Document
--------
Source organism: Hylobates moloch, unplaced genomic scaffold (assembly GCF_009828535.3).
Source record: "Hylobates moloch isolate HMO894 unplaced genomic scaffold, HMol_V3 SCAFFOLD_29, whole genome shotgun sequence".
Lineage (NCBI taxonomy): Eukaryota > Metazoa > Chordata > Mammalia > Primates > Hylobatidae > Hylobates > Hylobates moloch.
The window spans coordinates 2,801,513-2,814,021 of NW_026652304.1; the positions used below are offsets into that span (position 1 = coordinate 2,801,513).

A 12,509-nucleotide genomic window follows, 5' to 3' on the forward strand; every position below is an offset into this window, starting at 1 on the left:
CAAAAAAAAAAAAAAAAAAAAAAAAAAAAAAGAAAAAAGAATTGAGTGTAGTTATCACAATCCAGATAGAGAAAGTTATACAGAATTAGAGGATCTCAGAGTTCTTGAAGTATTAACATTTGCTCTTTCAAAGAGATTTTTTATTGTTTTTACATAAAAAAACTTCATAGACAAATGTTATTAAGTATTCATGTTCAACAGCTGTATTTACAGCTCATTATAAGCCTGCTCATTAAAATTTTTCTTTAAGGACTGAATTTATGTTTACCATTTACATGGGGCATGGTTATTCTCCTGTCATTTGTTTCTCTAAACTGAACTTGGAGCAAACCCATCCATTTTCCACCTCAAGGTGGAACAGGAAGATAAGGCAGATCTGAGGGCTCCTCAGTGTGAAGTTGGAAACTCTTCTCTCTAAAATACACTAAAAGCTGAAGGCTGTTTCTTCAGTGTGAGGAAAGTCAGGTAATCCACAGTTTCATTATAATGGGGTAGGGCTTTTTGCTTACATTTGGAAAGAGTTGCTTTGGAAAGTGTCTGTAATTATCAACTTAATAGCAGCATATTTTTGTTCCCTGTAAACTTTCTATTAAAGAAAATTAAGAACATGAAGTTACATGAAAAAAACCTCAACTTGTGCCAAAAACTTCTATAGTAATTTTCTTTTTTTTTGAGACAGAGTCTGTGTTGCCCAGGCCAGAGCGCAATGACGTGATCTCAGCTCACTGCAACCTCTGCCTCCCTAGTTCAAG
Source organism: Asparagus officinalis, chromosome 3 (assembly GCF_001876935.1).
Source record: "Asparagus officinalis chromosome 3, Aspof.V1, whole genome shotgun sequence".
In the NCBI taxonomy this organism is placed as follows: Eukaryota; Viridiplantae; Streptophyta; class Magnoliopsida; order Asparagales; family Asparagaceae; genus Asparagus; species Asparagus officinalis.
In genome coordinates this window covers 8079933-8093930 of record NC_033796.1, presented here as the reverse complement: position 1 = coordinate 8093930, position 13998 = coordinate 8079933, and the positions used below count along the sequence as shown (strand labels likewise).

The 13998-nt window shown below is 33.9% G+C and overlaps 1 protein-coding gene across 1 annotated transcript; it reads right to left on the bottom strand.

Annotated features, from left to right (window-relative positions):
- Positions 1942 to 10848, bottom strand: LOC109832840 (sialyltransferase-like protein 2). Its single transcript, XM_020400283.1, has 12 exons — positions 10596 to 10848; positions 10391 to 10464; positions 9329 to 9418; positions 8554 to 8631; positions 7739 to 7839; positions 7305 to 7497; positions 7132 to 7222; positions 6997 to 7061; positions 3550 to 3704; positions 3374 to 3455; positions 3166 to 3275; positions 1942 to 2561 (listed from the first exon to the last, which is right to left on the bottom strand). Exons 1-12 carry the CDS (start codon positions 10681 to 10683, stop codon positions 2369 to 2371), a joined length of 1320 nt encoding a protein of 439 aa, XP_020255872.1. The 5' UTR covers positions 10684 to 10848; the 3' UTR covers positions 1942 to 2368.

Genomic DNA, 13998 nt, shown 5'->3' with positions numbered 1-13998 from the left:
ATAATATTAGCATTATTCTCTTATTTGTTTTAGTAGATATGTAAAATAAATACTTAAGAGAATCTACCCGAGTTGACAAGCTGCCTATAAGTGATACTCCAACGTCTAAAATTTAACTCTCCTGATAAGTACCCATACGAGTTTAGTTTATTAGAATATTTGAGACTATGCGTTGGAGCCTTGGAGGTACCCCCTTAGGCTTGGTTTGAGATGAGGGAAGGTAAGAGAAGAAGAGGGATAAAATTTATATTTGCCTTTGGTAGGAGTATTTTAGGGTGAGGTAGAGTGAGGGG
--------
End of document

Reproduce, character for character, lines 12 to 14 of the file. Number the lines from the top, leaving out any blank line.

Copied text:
Annotated features, from left to right (window-relative positions):
- Positions 1942 to 10848, bottom strand: LOC109832840 (sialyltransferase-like protein 2). Its single transcript, XM_020400283.1, has 12 exons — positions 10596 to 10848; positions 10391 to 10464; positions 9329 to 9418; positions 8554 to 8631; positions 7739 to 7839; positions 7305 to 7497; positions 7132 to 7222; positions 6997 to 7061; positions 3550 to 3704; positions 3374 to 3455; positions 3166 to 3275; positions 1942 to 2561 (listed from the first exon to the last, which is right to left on the bottom strand). Exons 1-12 carry the CDS (start codon positions 10681 to 10683, stop codon positions 2369 to 2371), a joined length of 1320 nt encoding a protein of 439 aa, XP_020255872.1. The 5' UTR covers positions 10684 to 10848; the 3' UTR covers positions 1942 to 2368.

Genomic DNA, 13998 nt, shown 5'->3' with positions numbered 1-13998 from the left: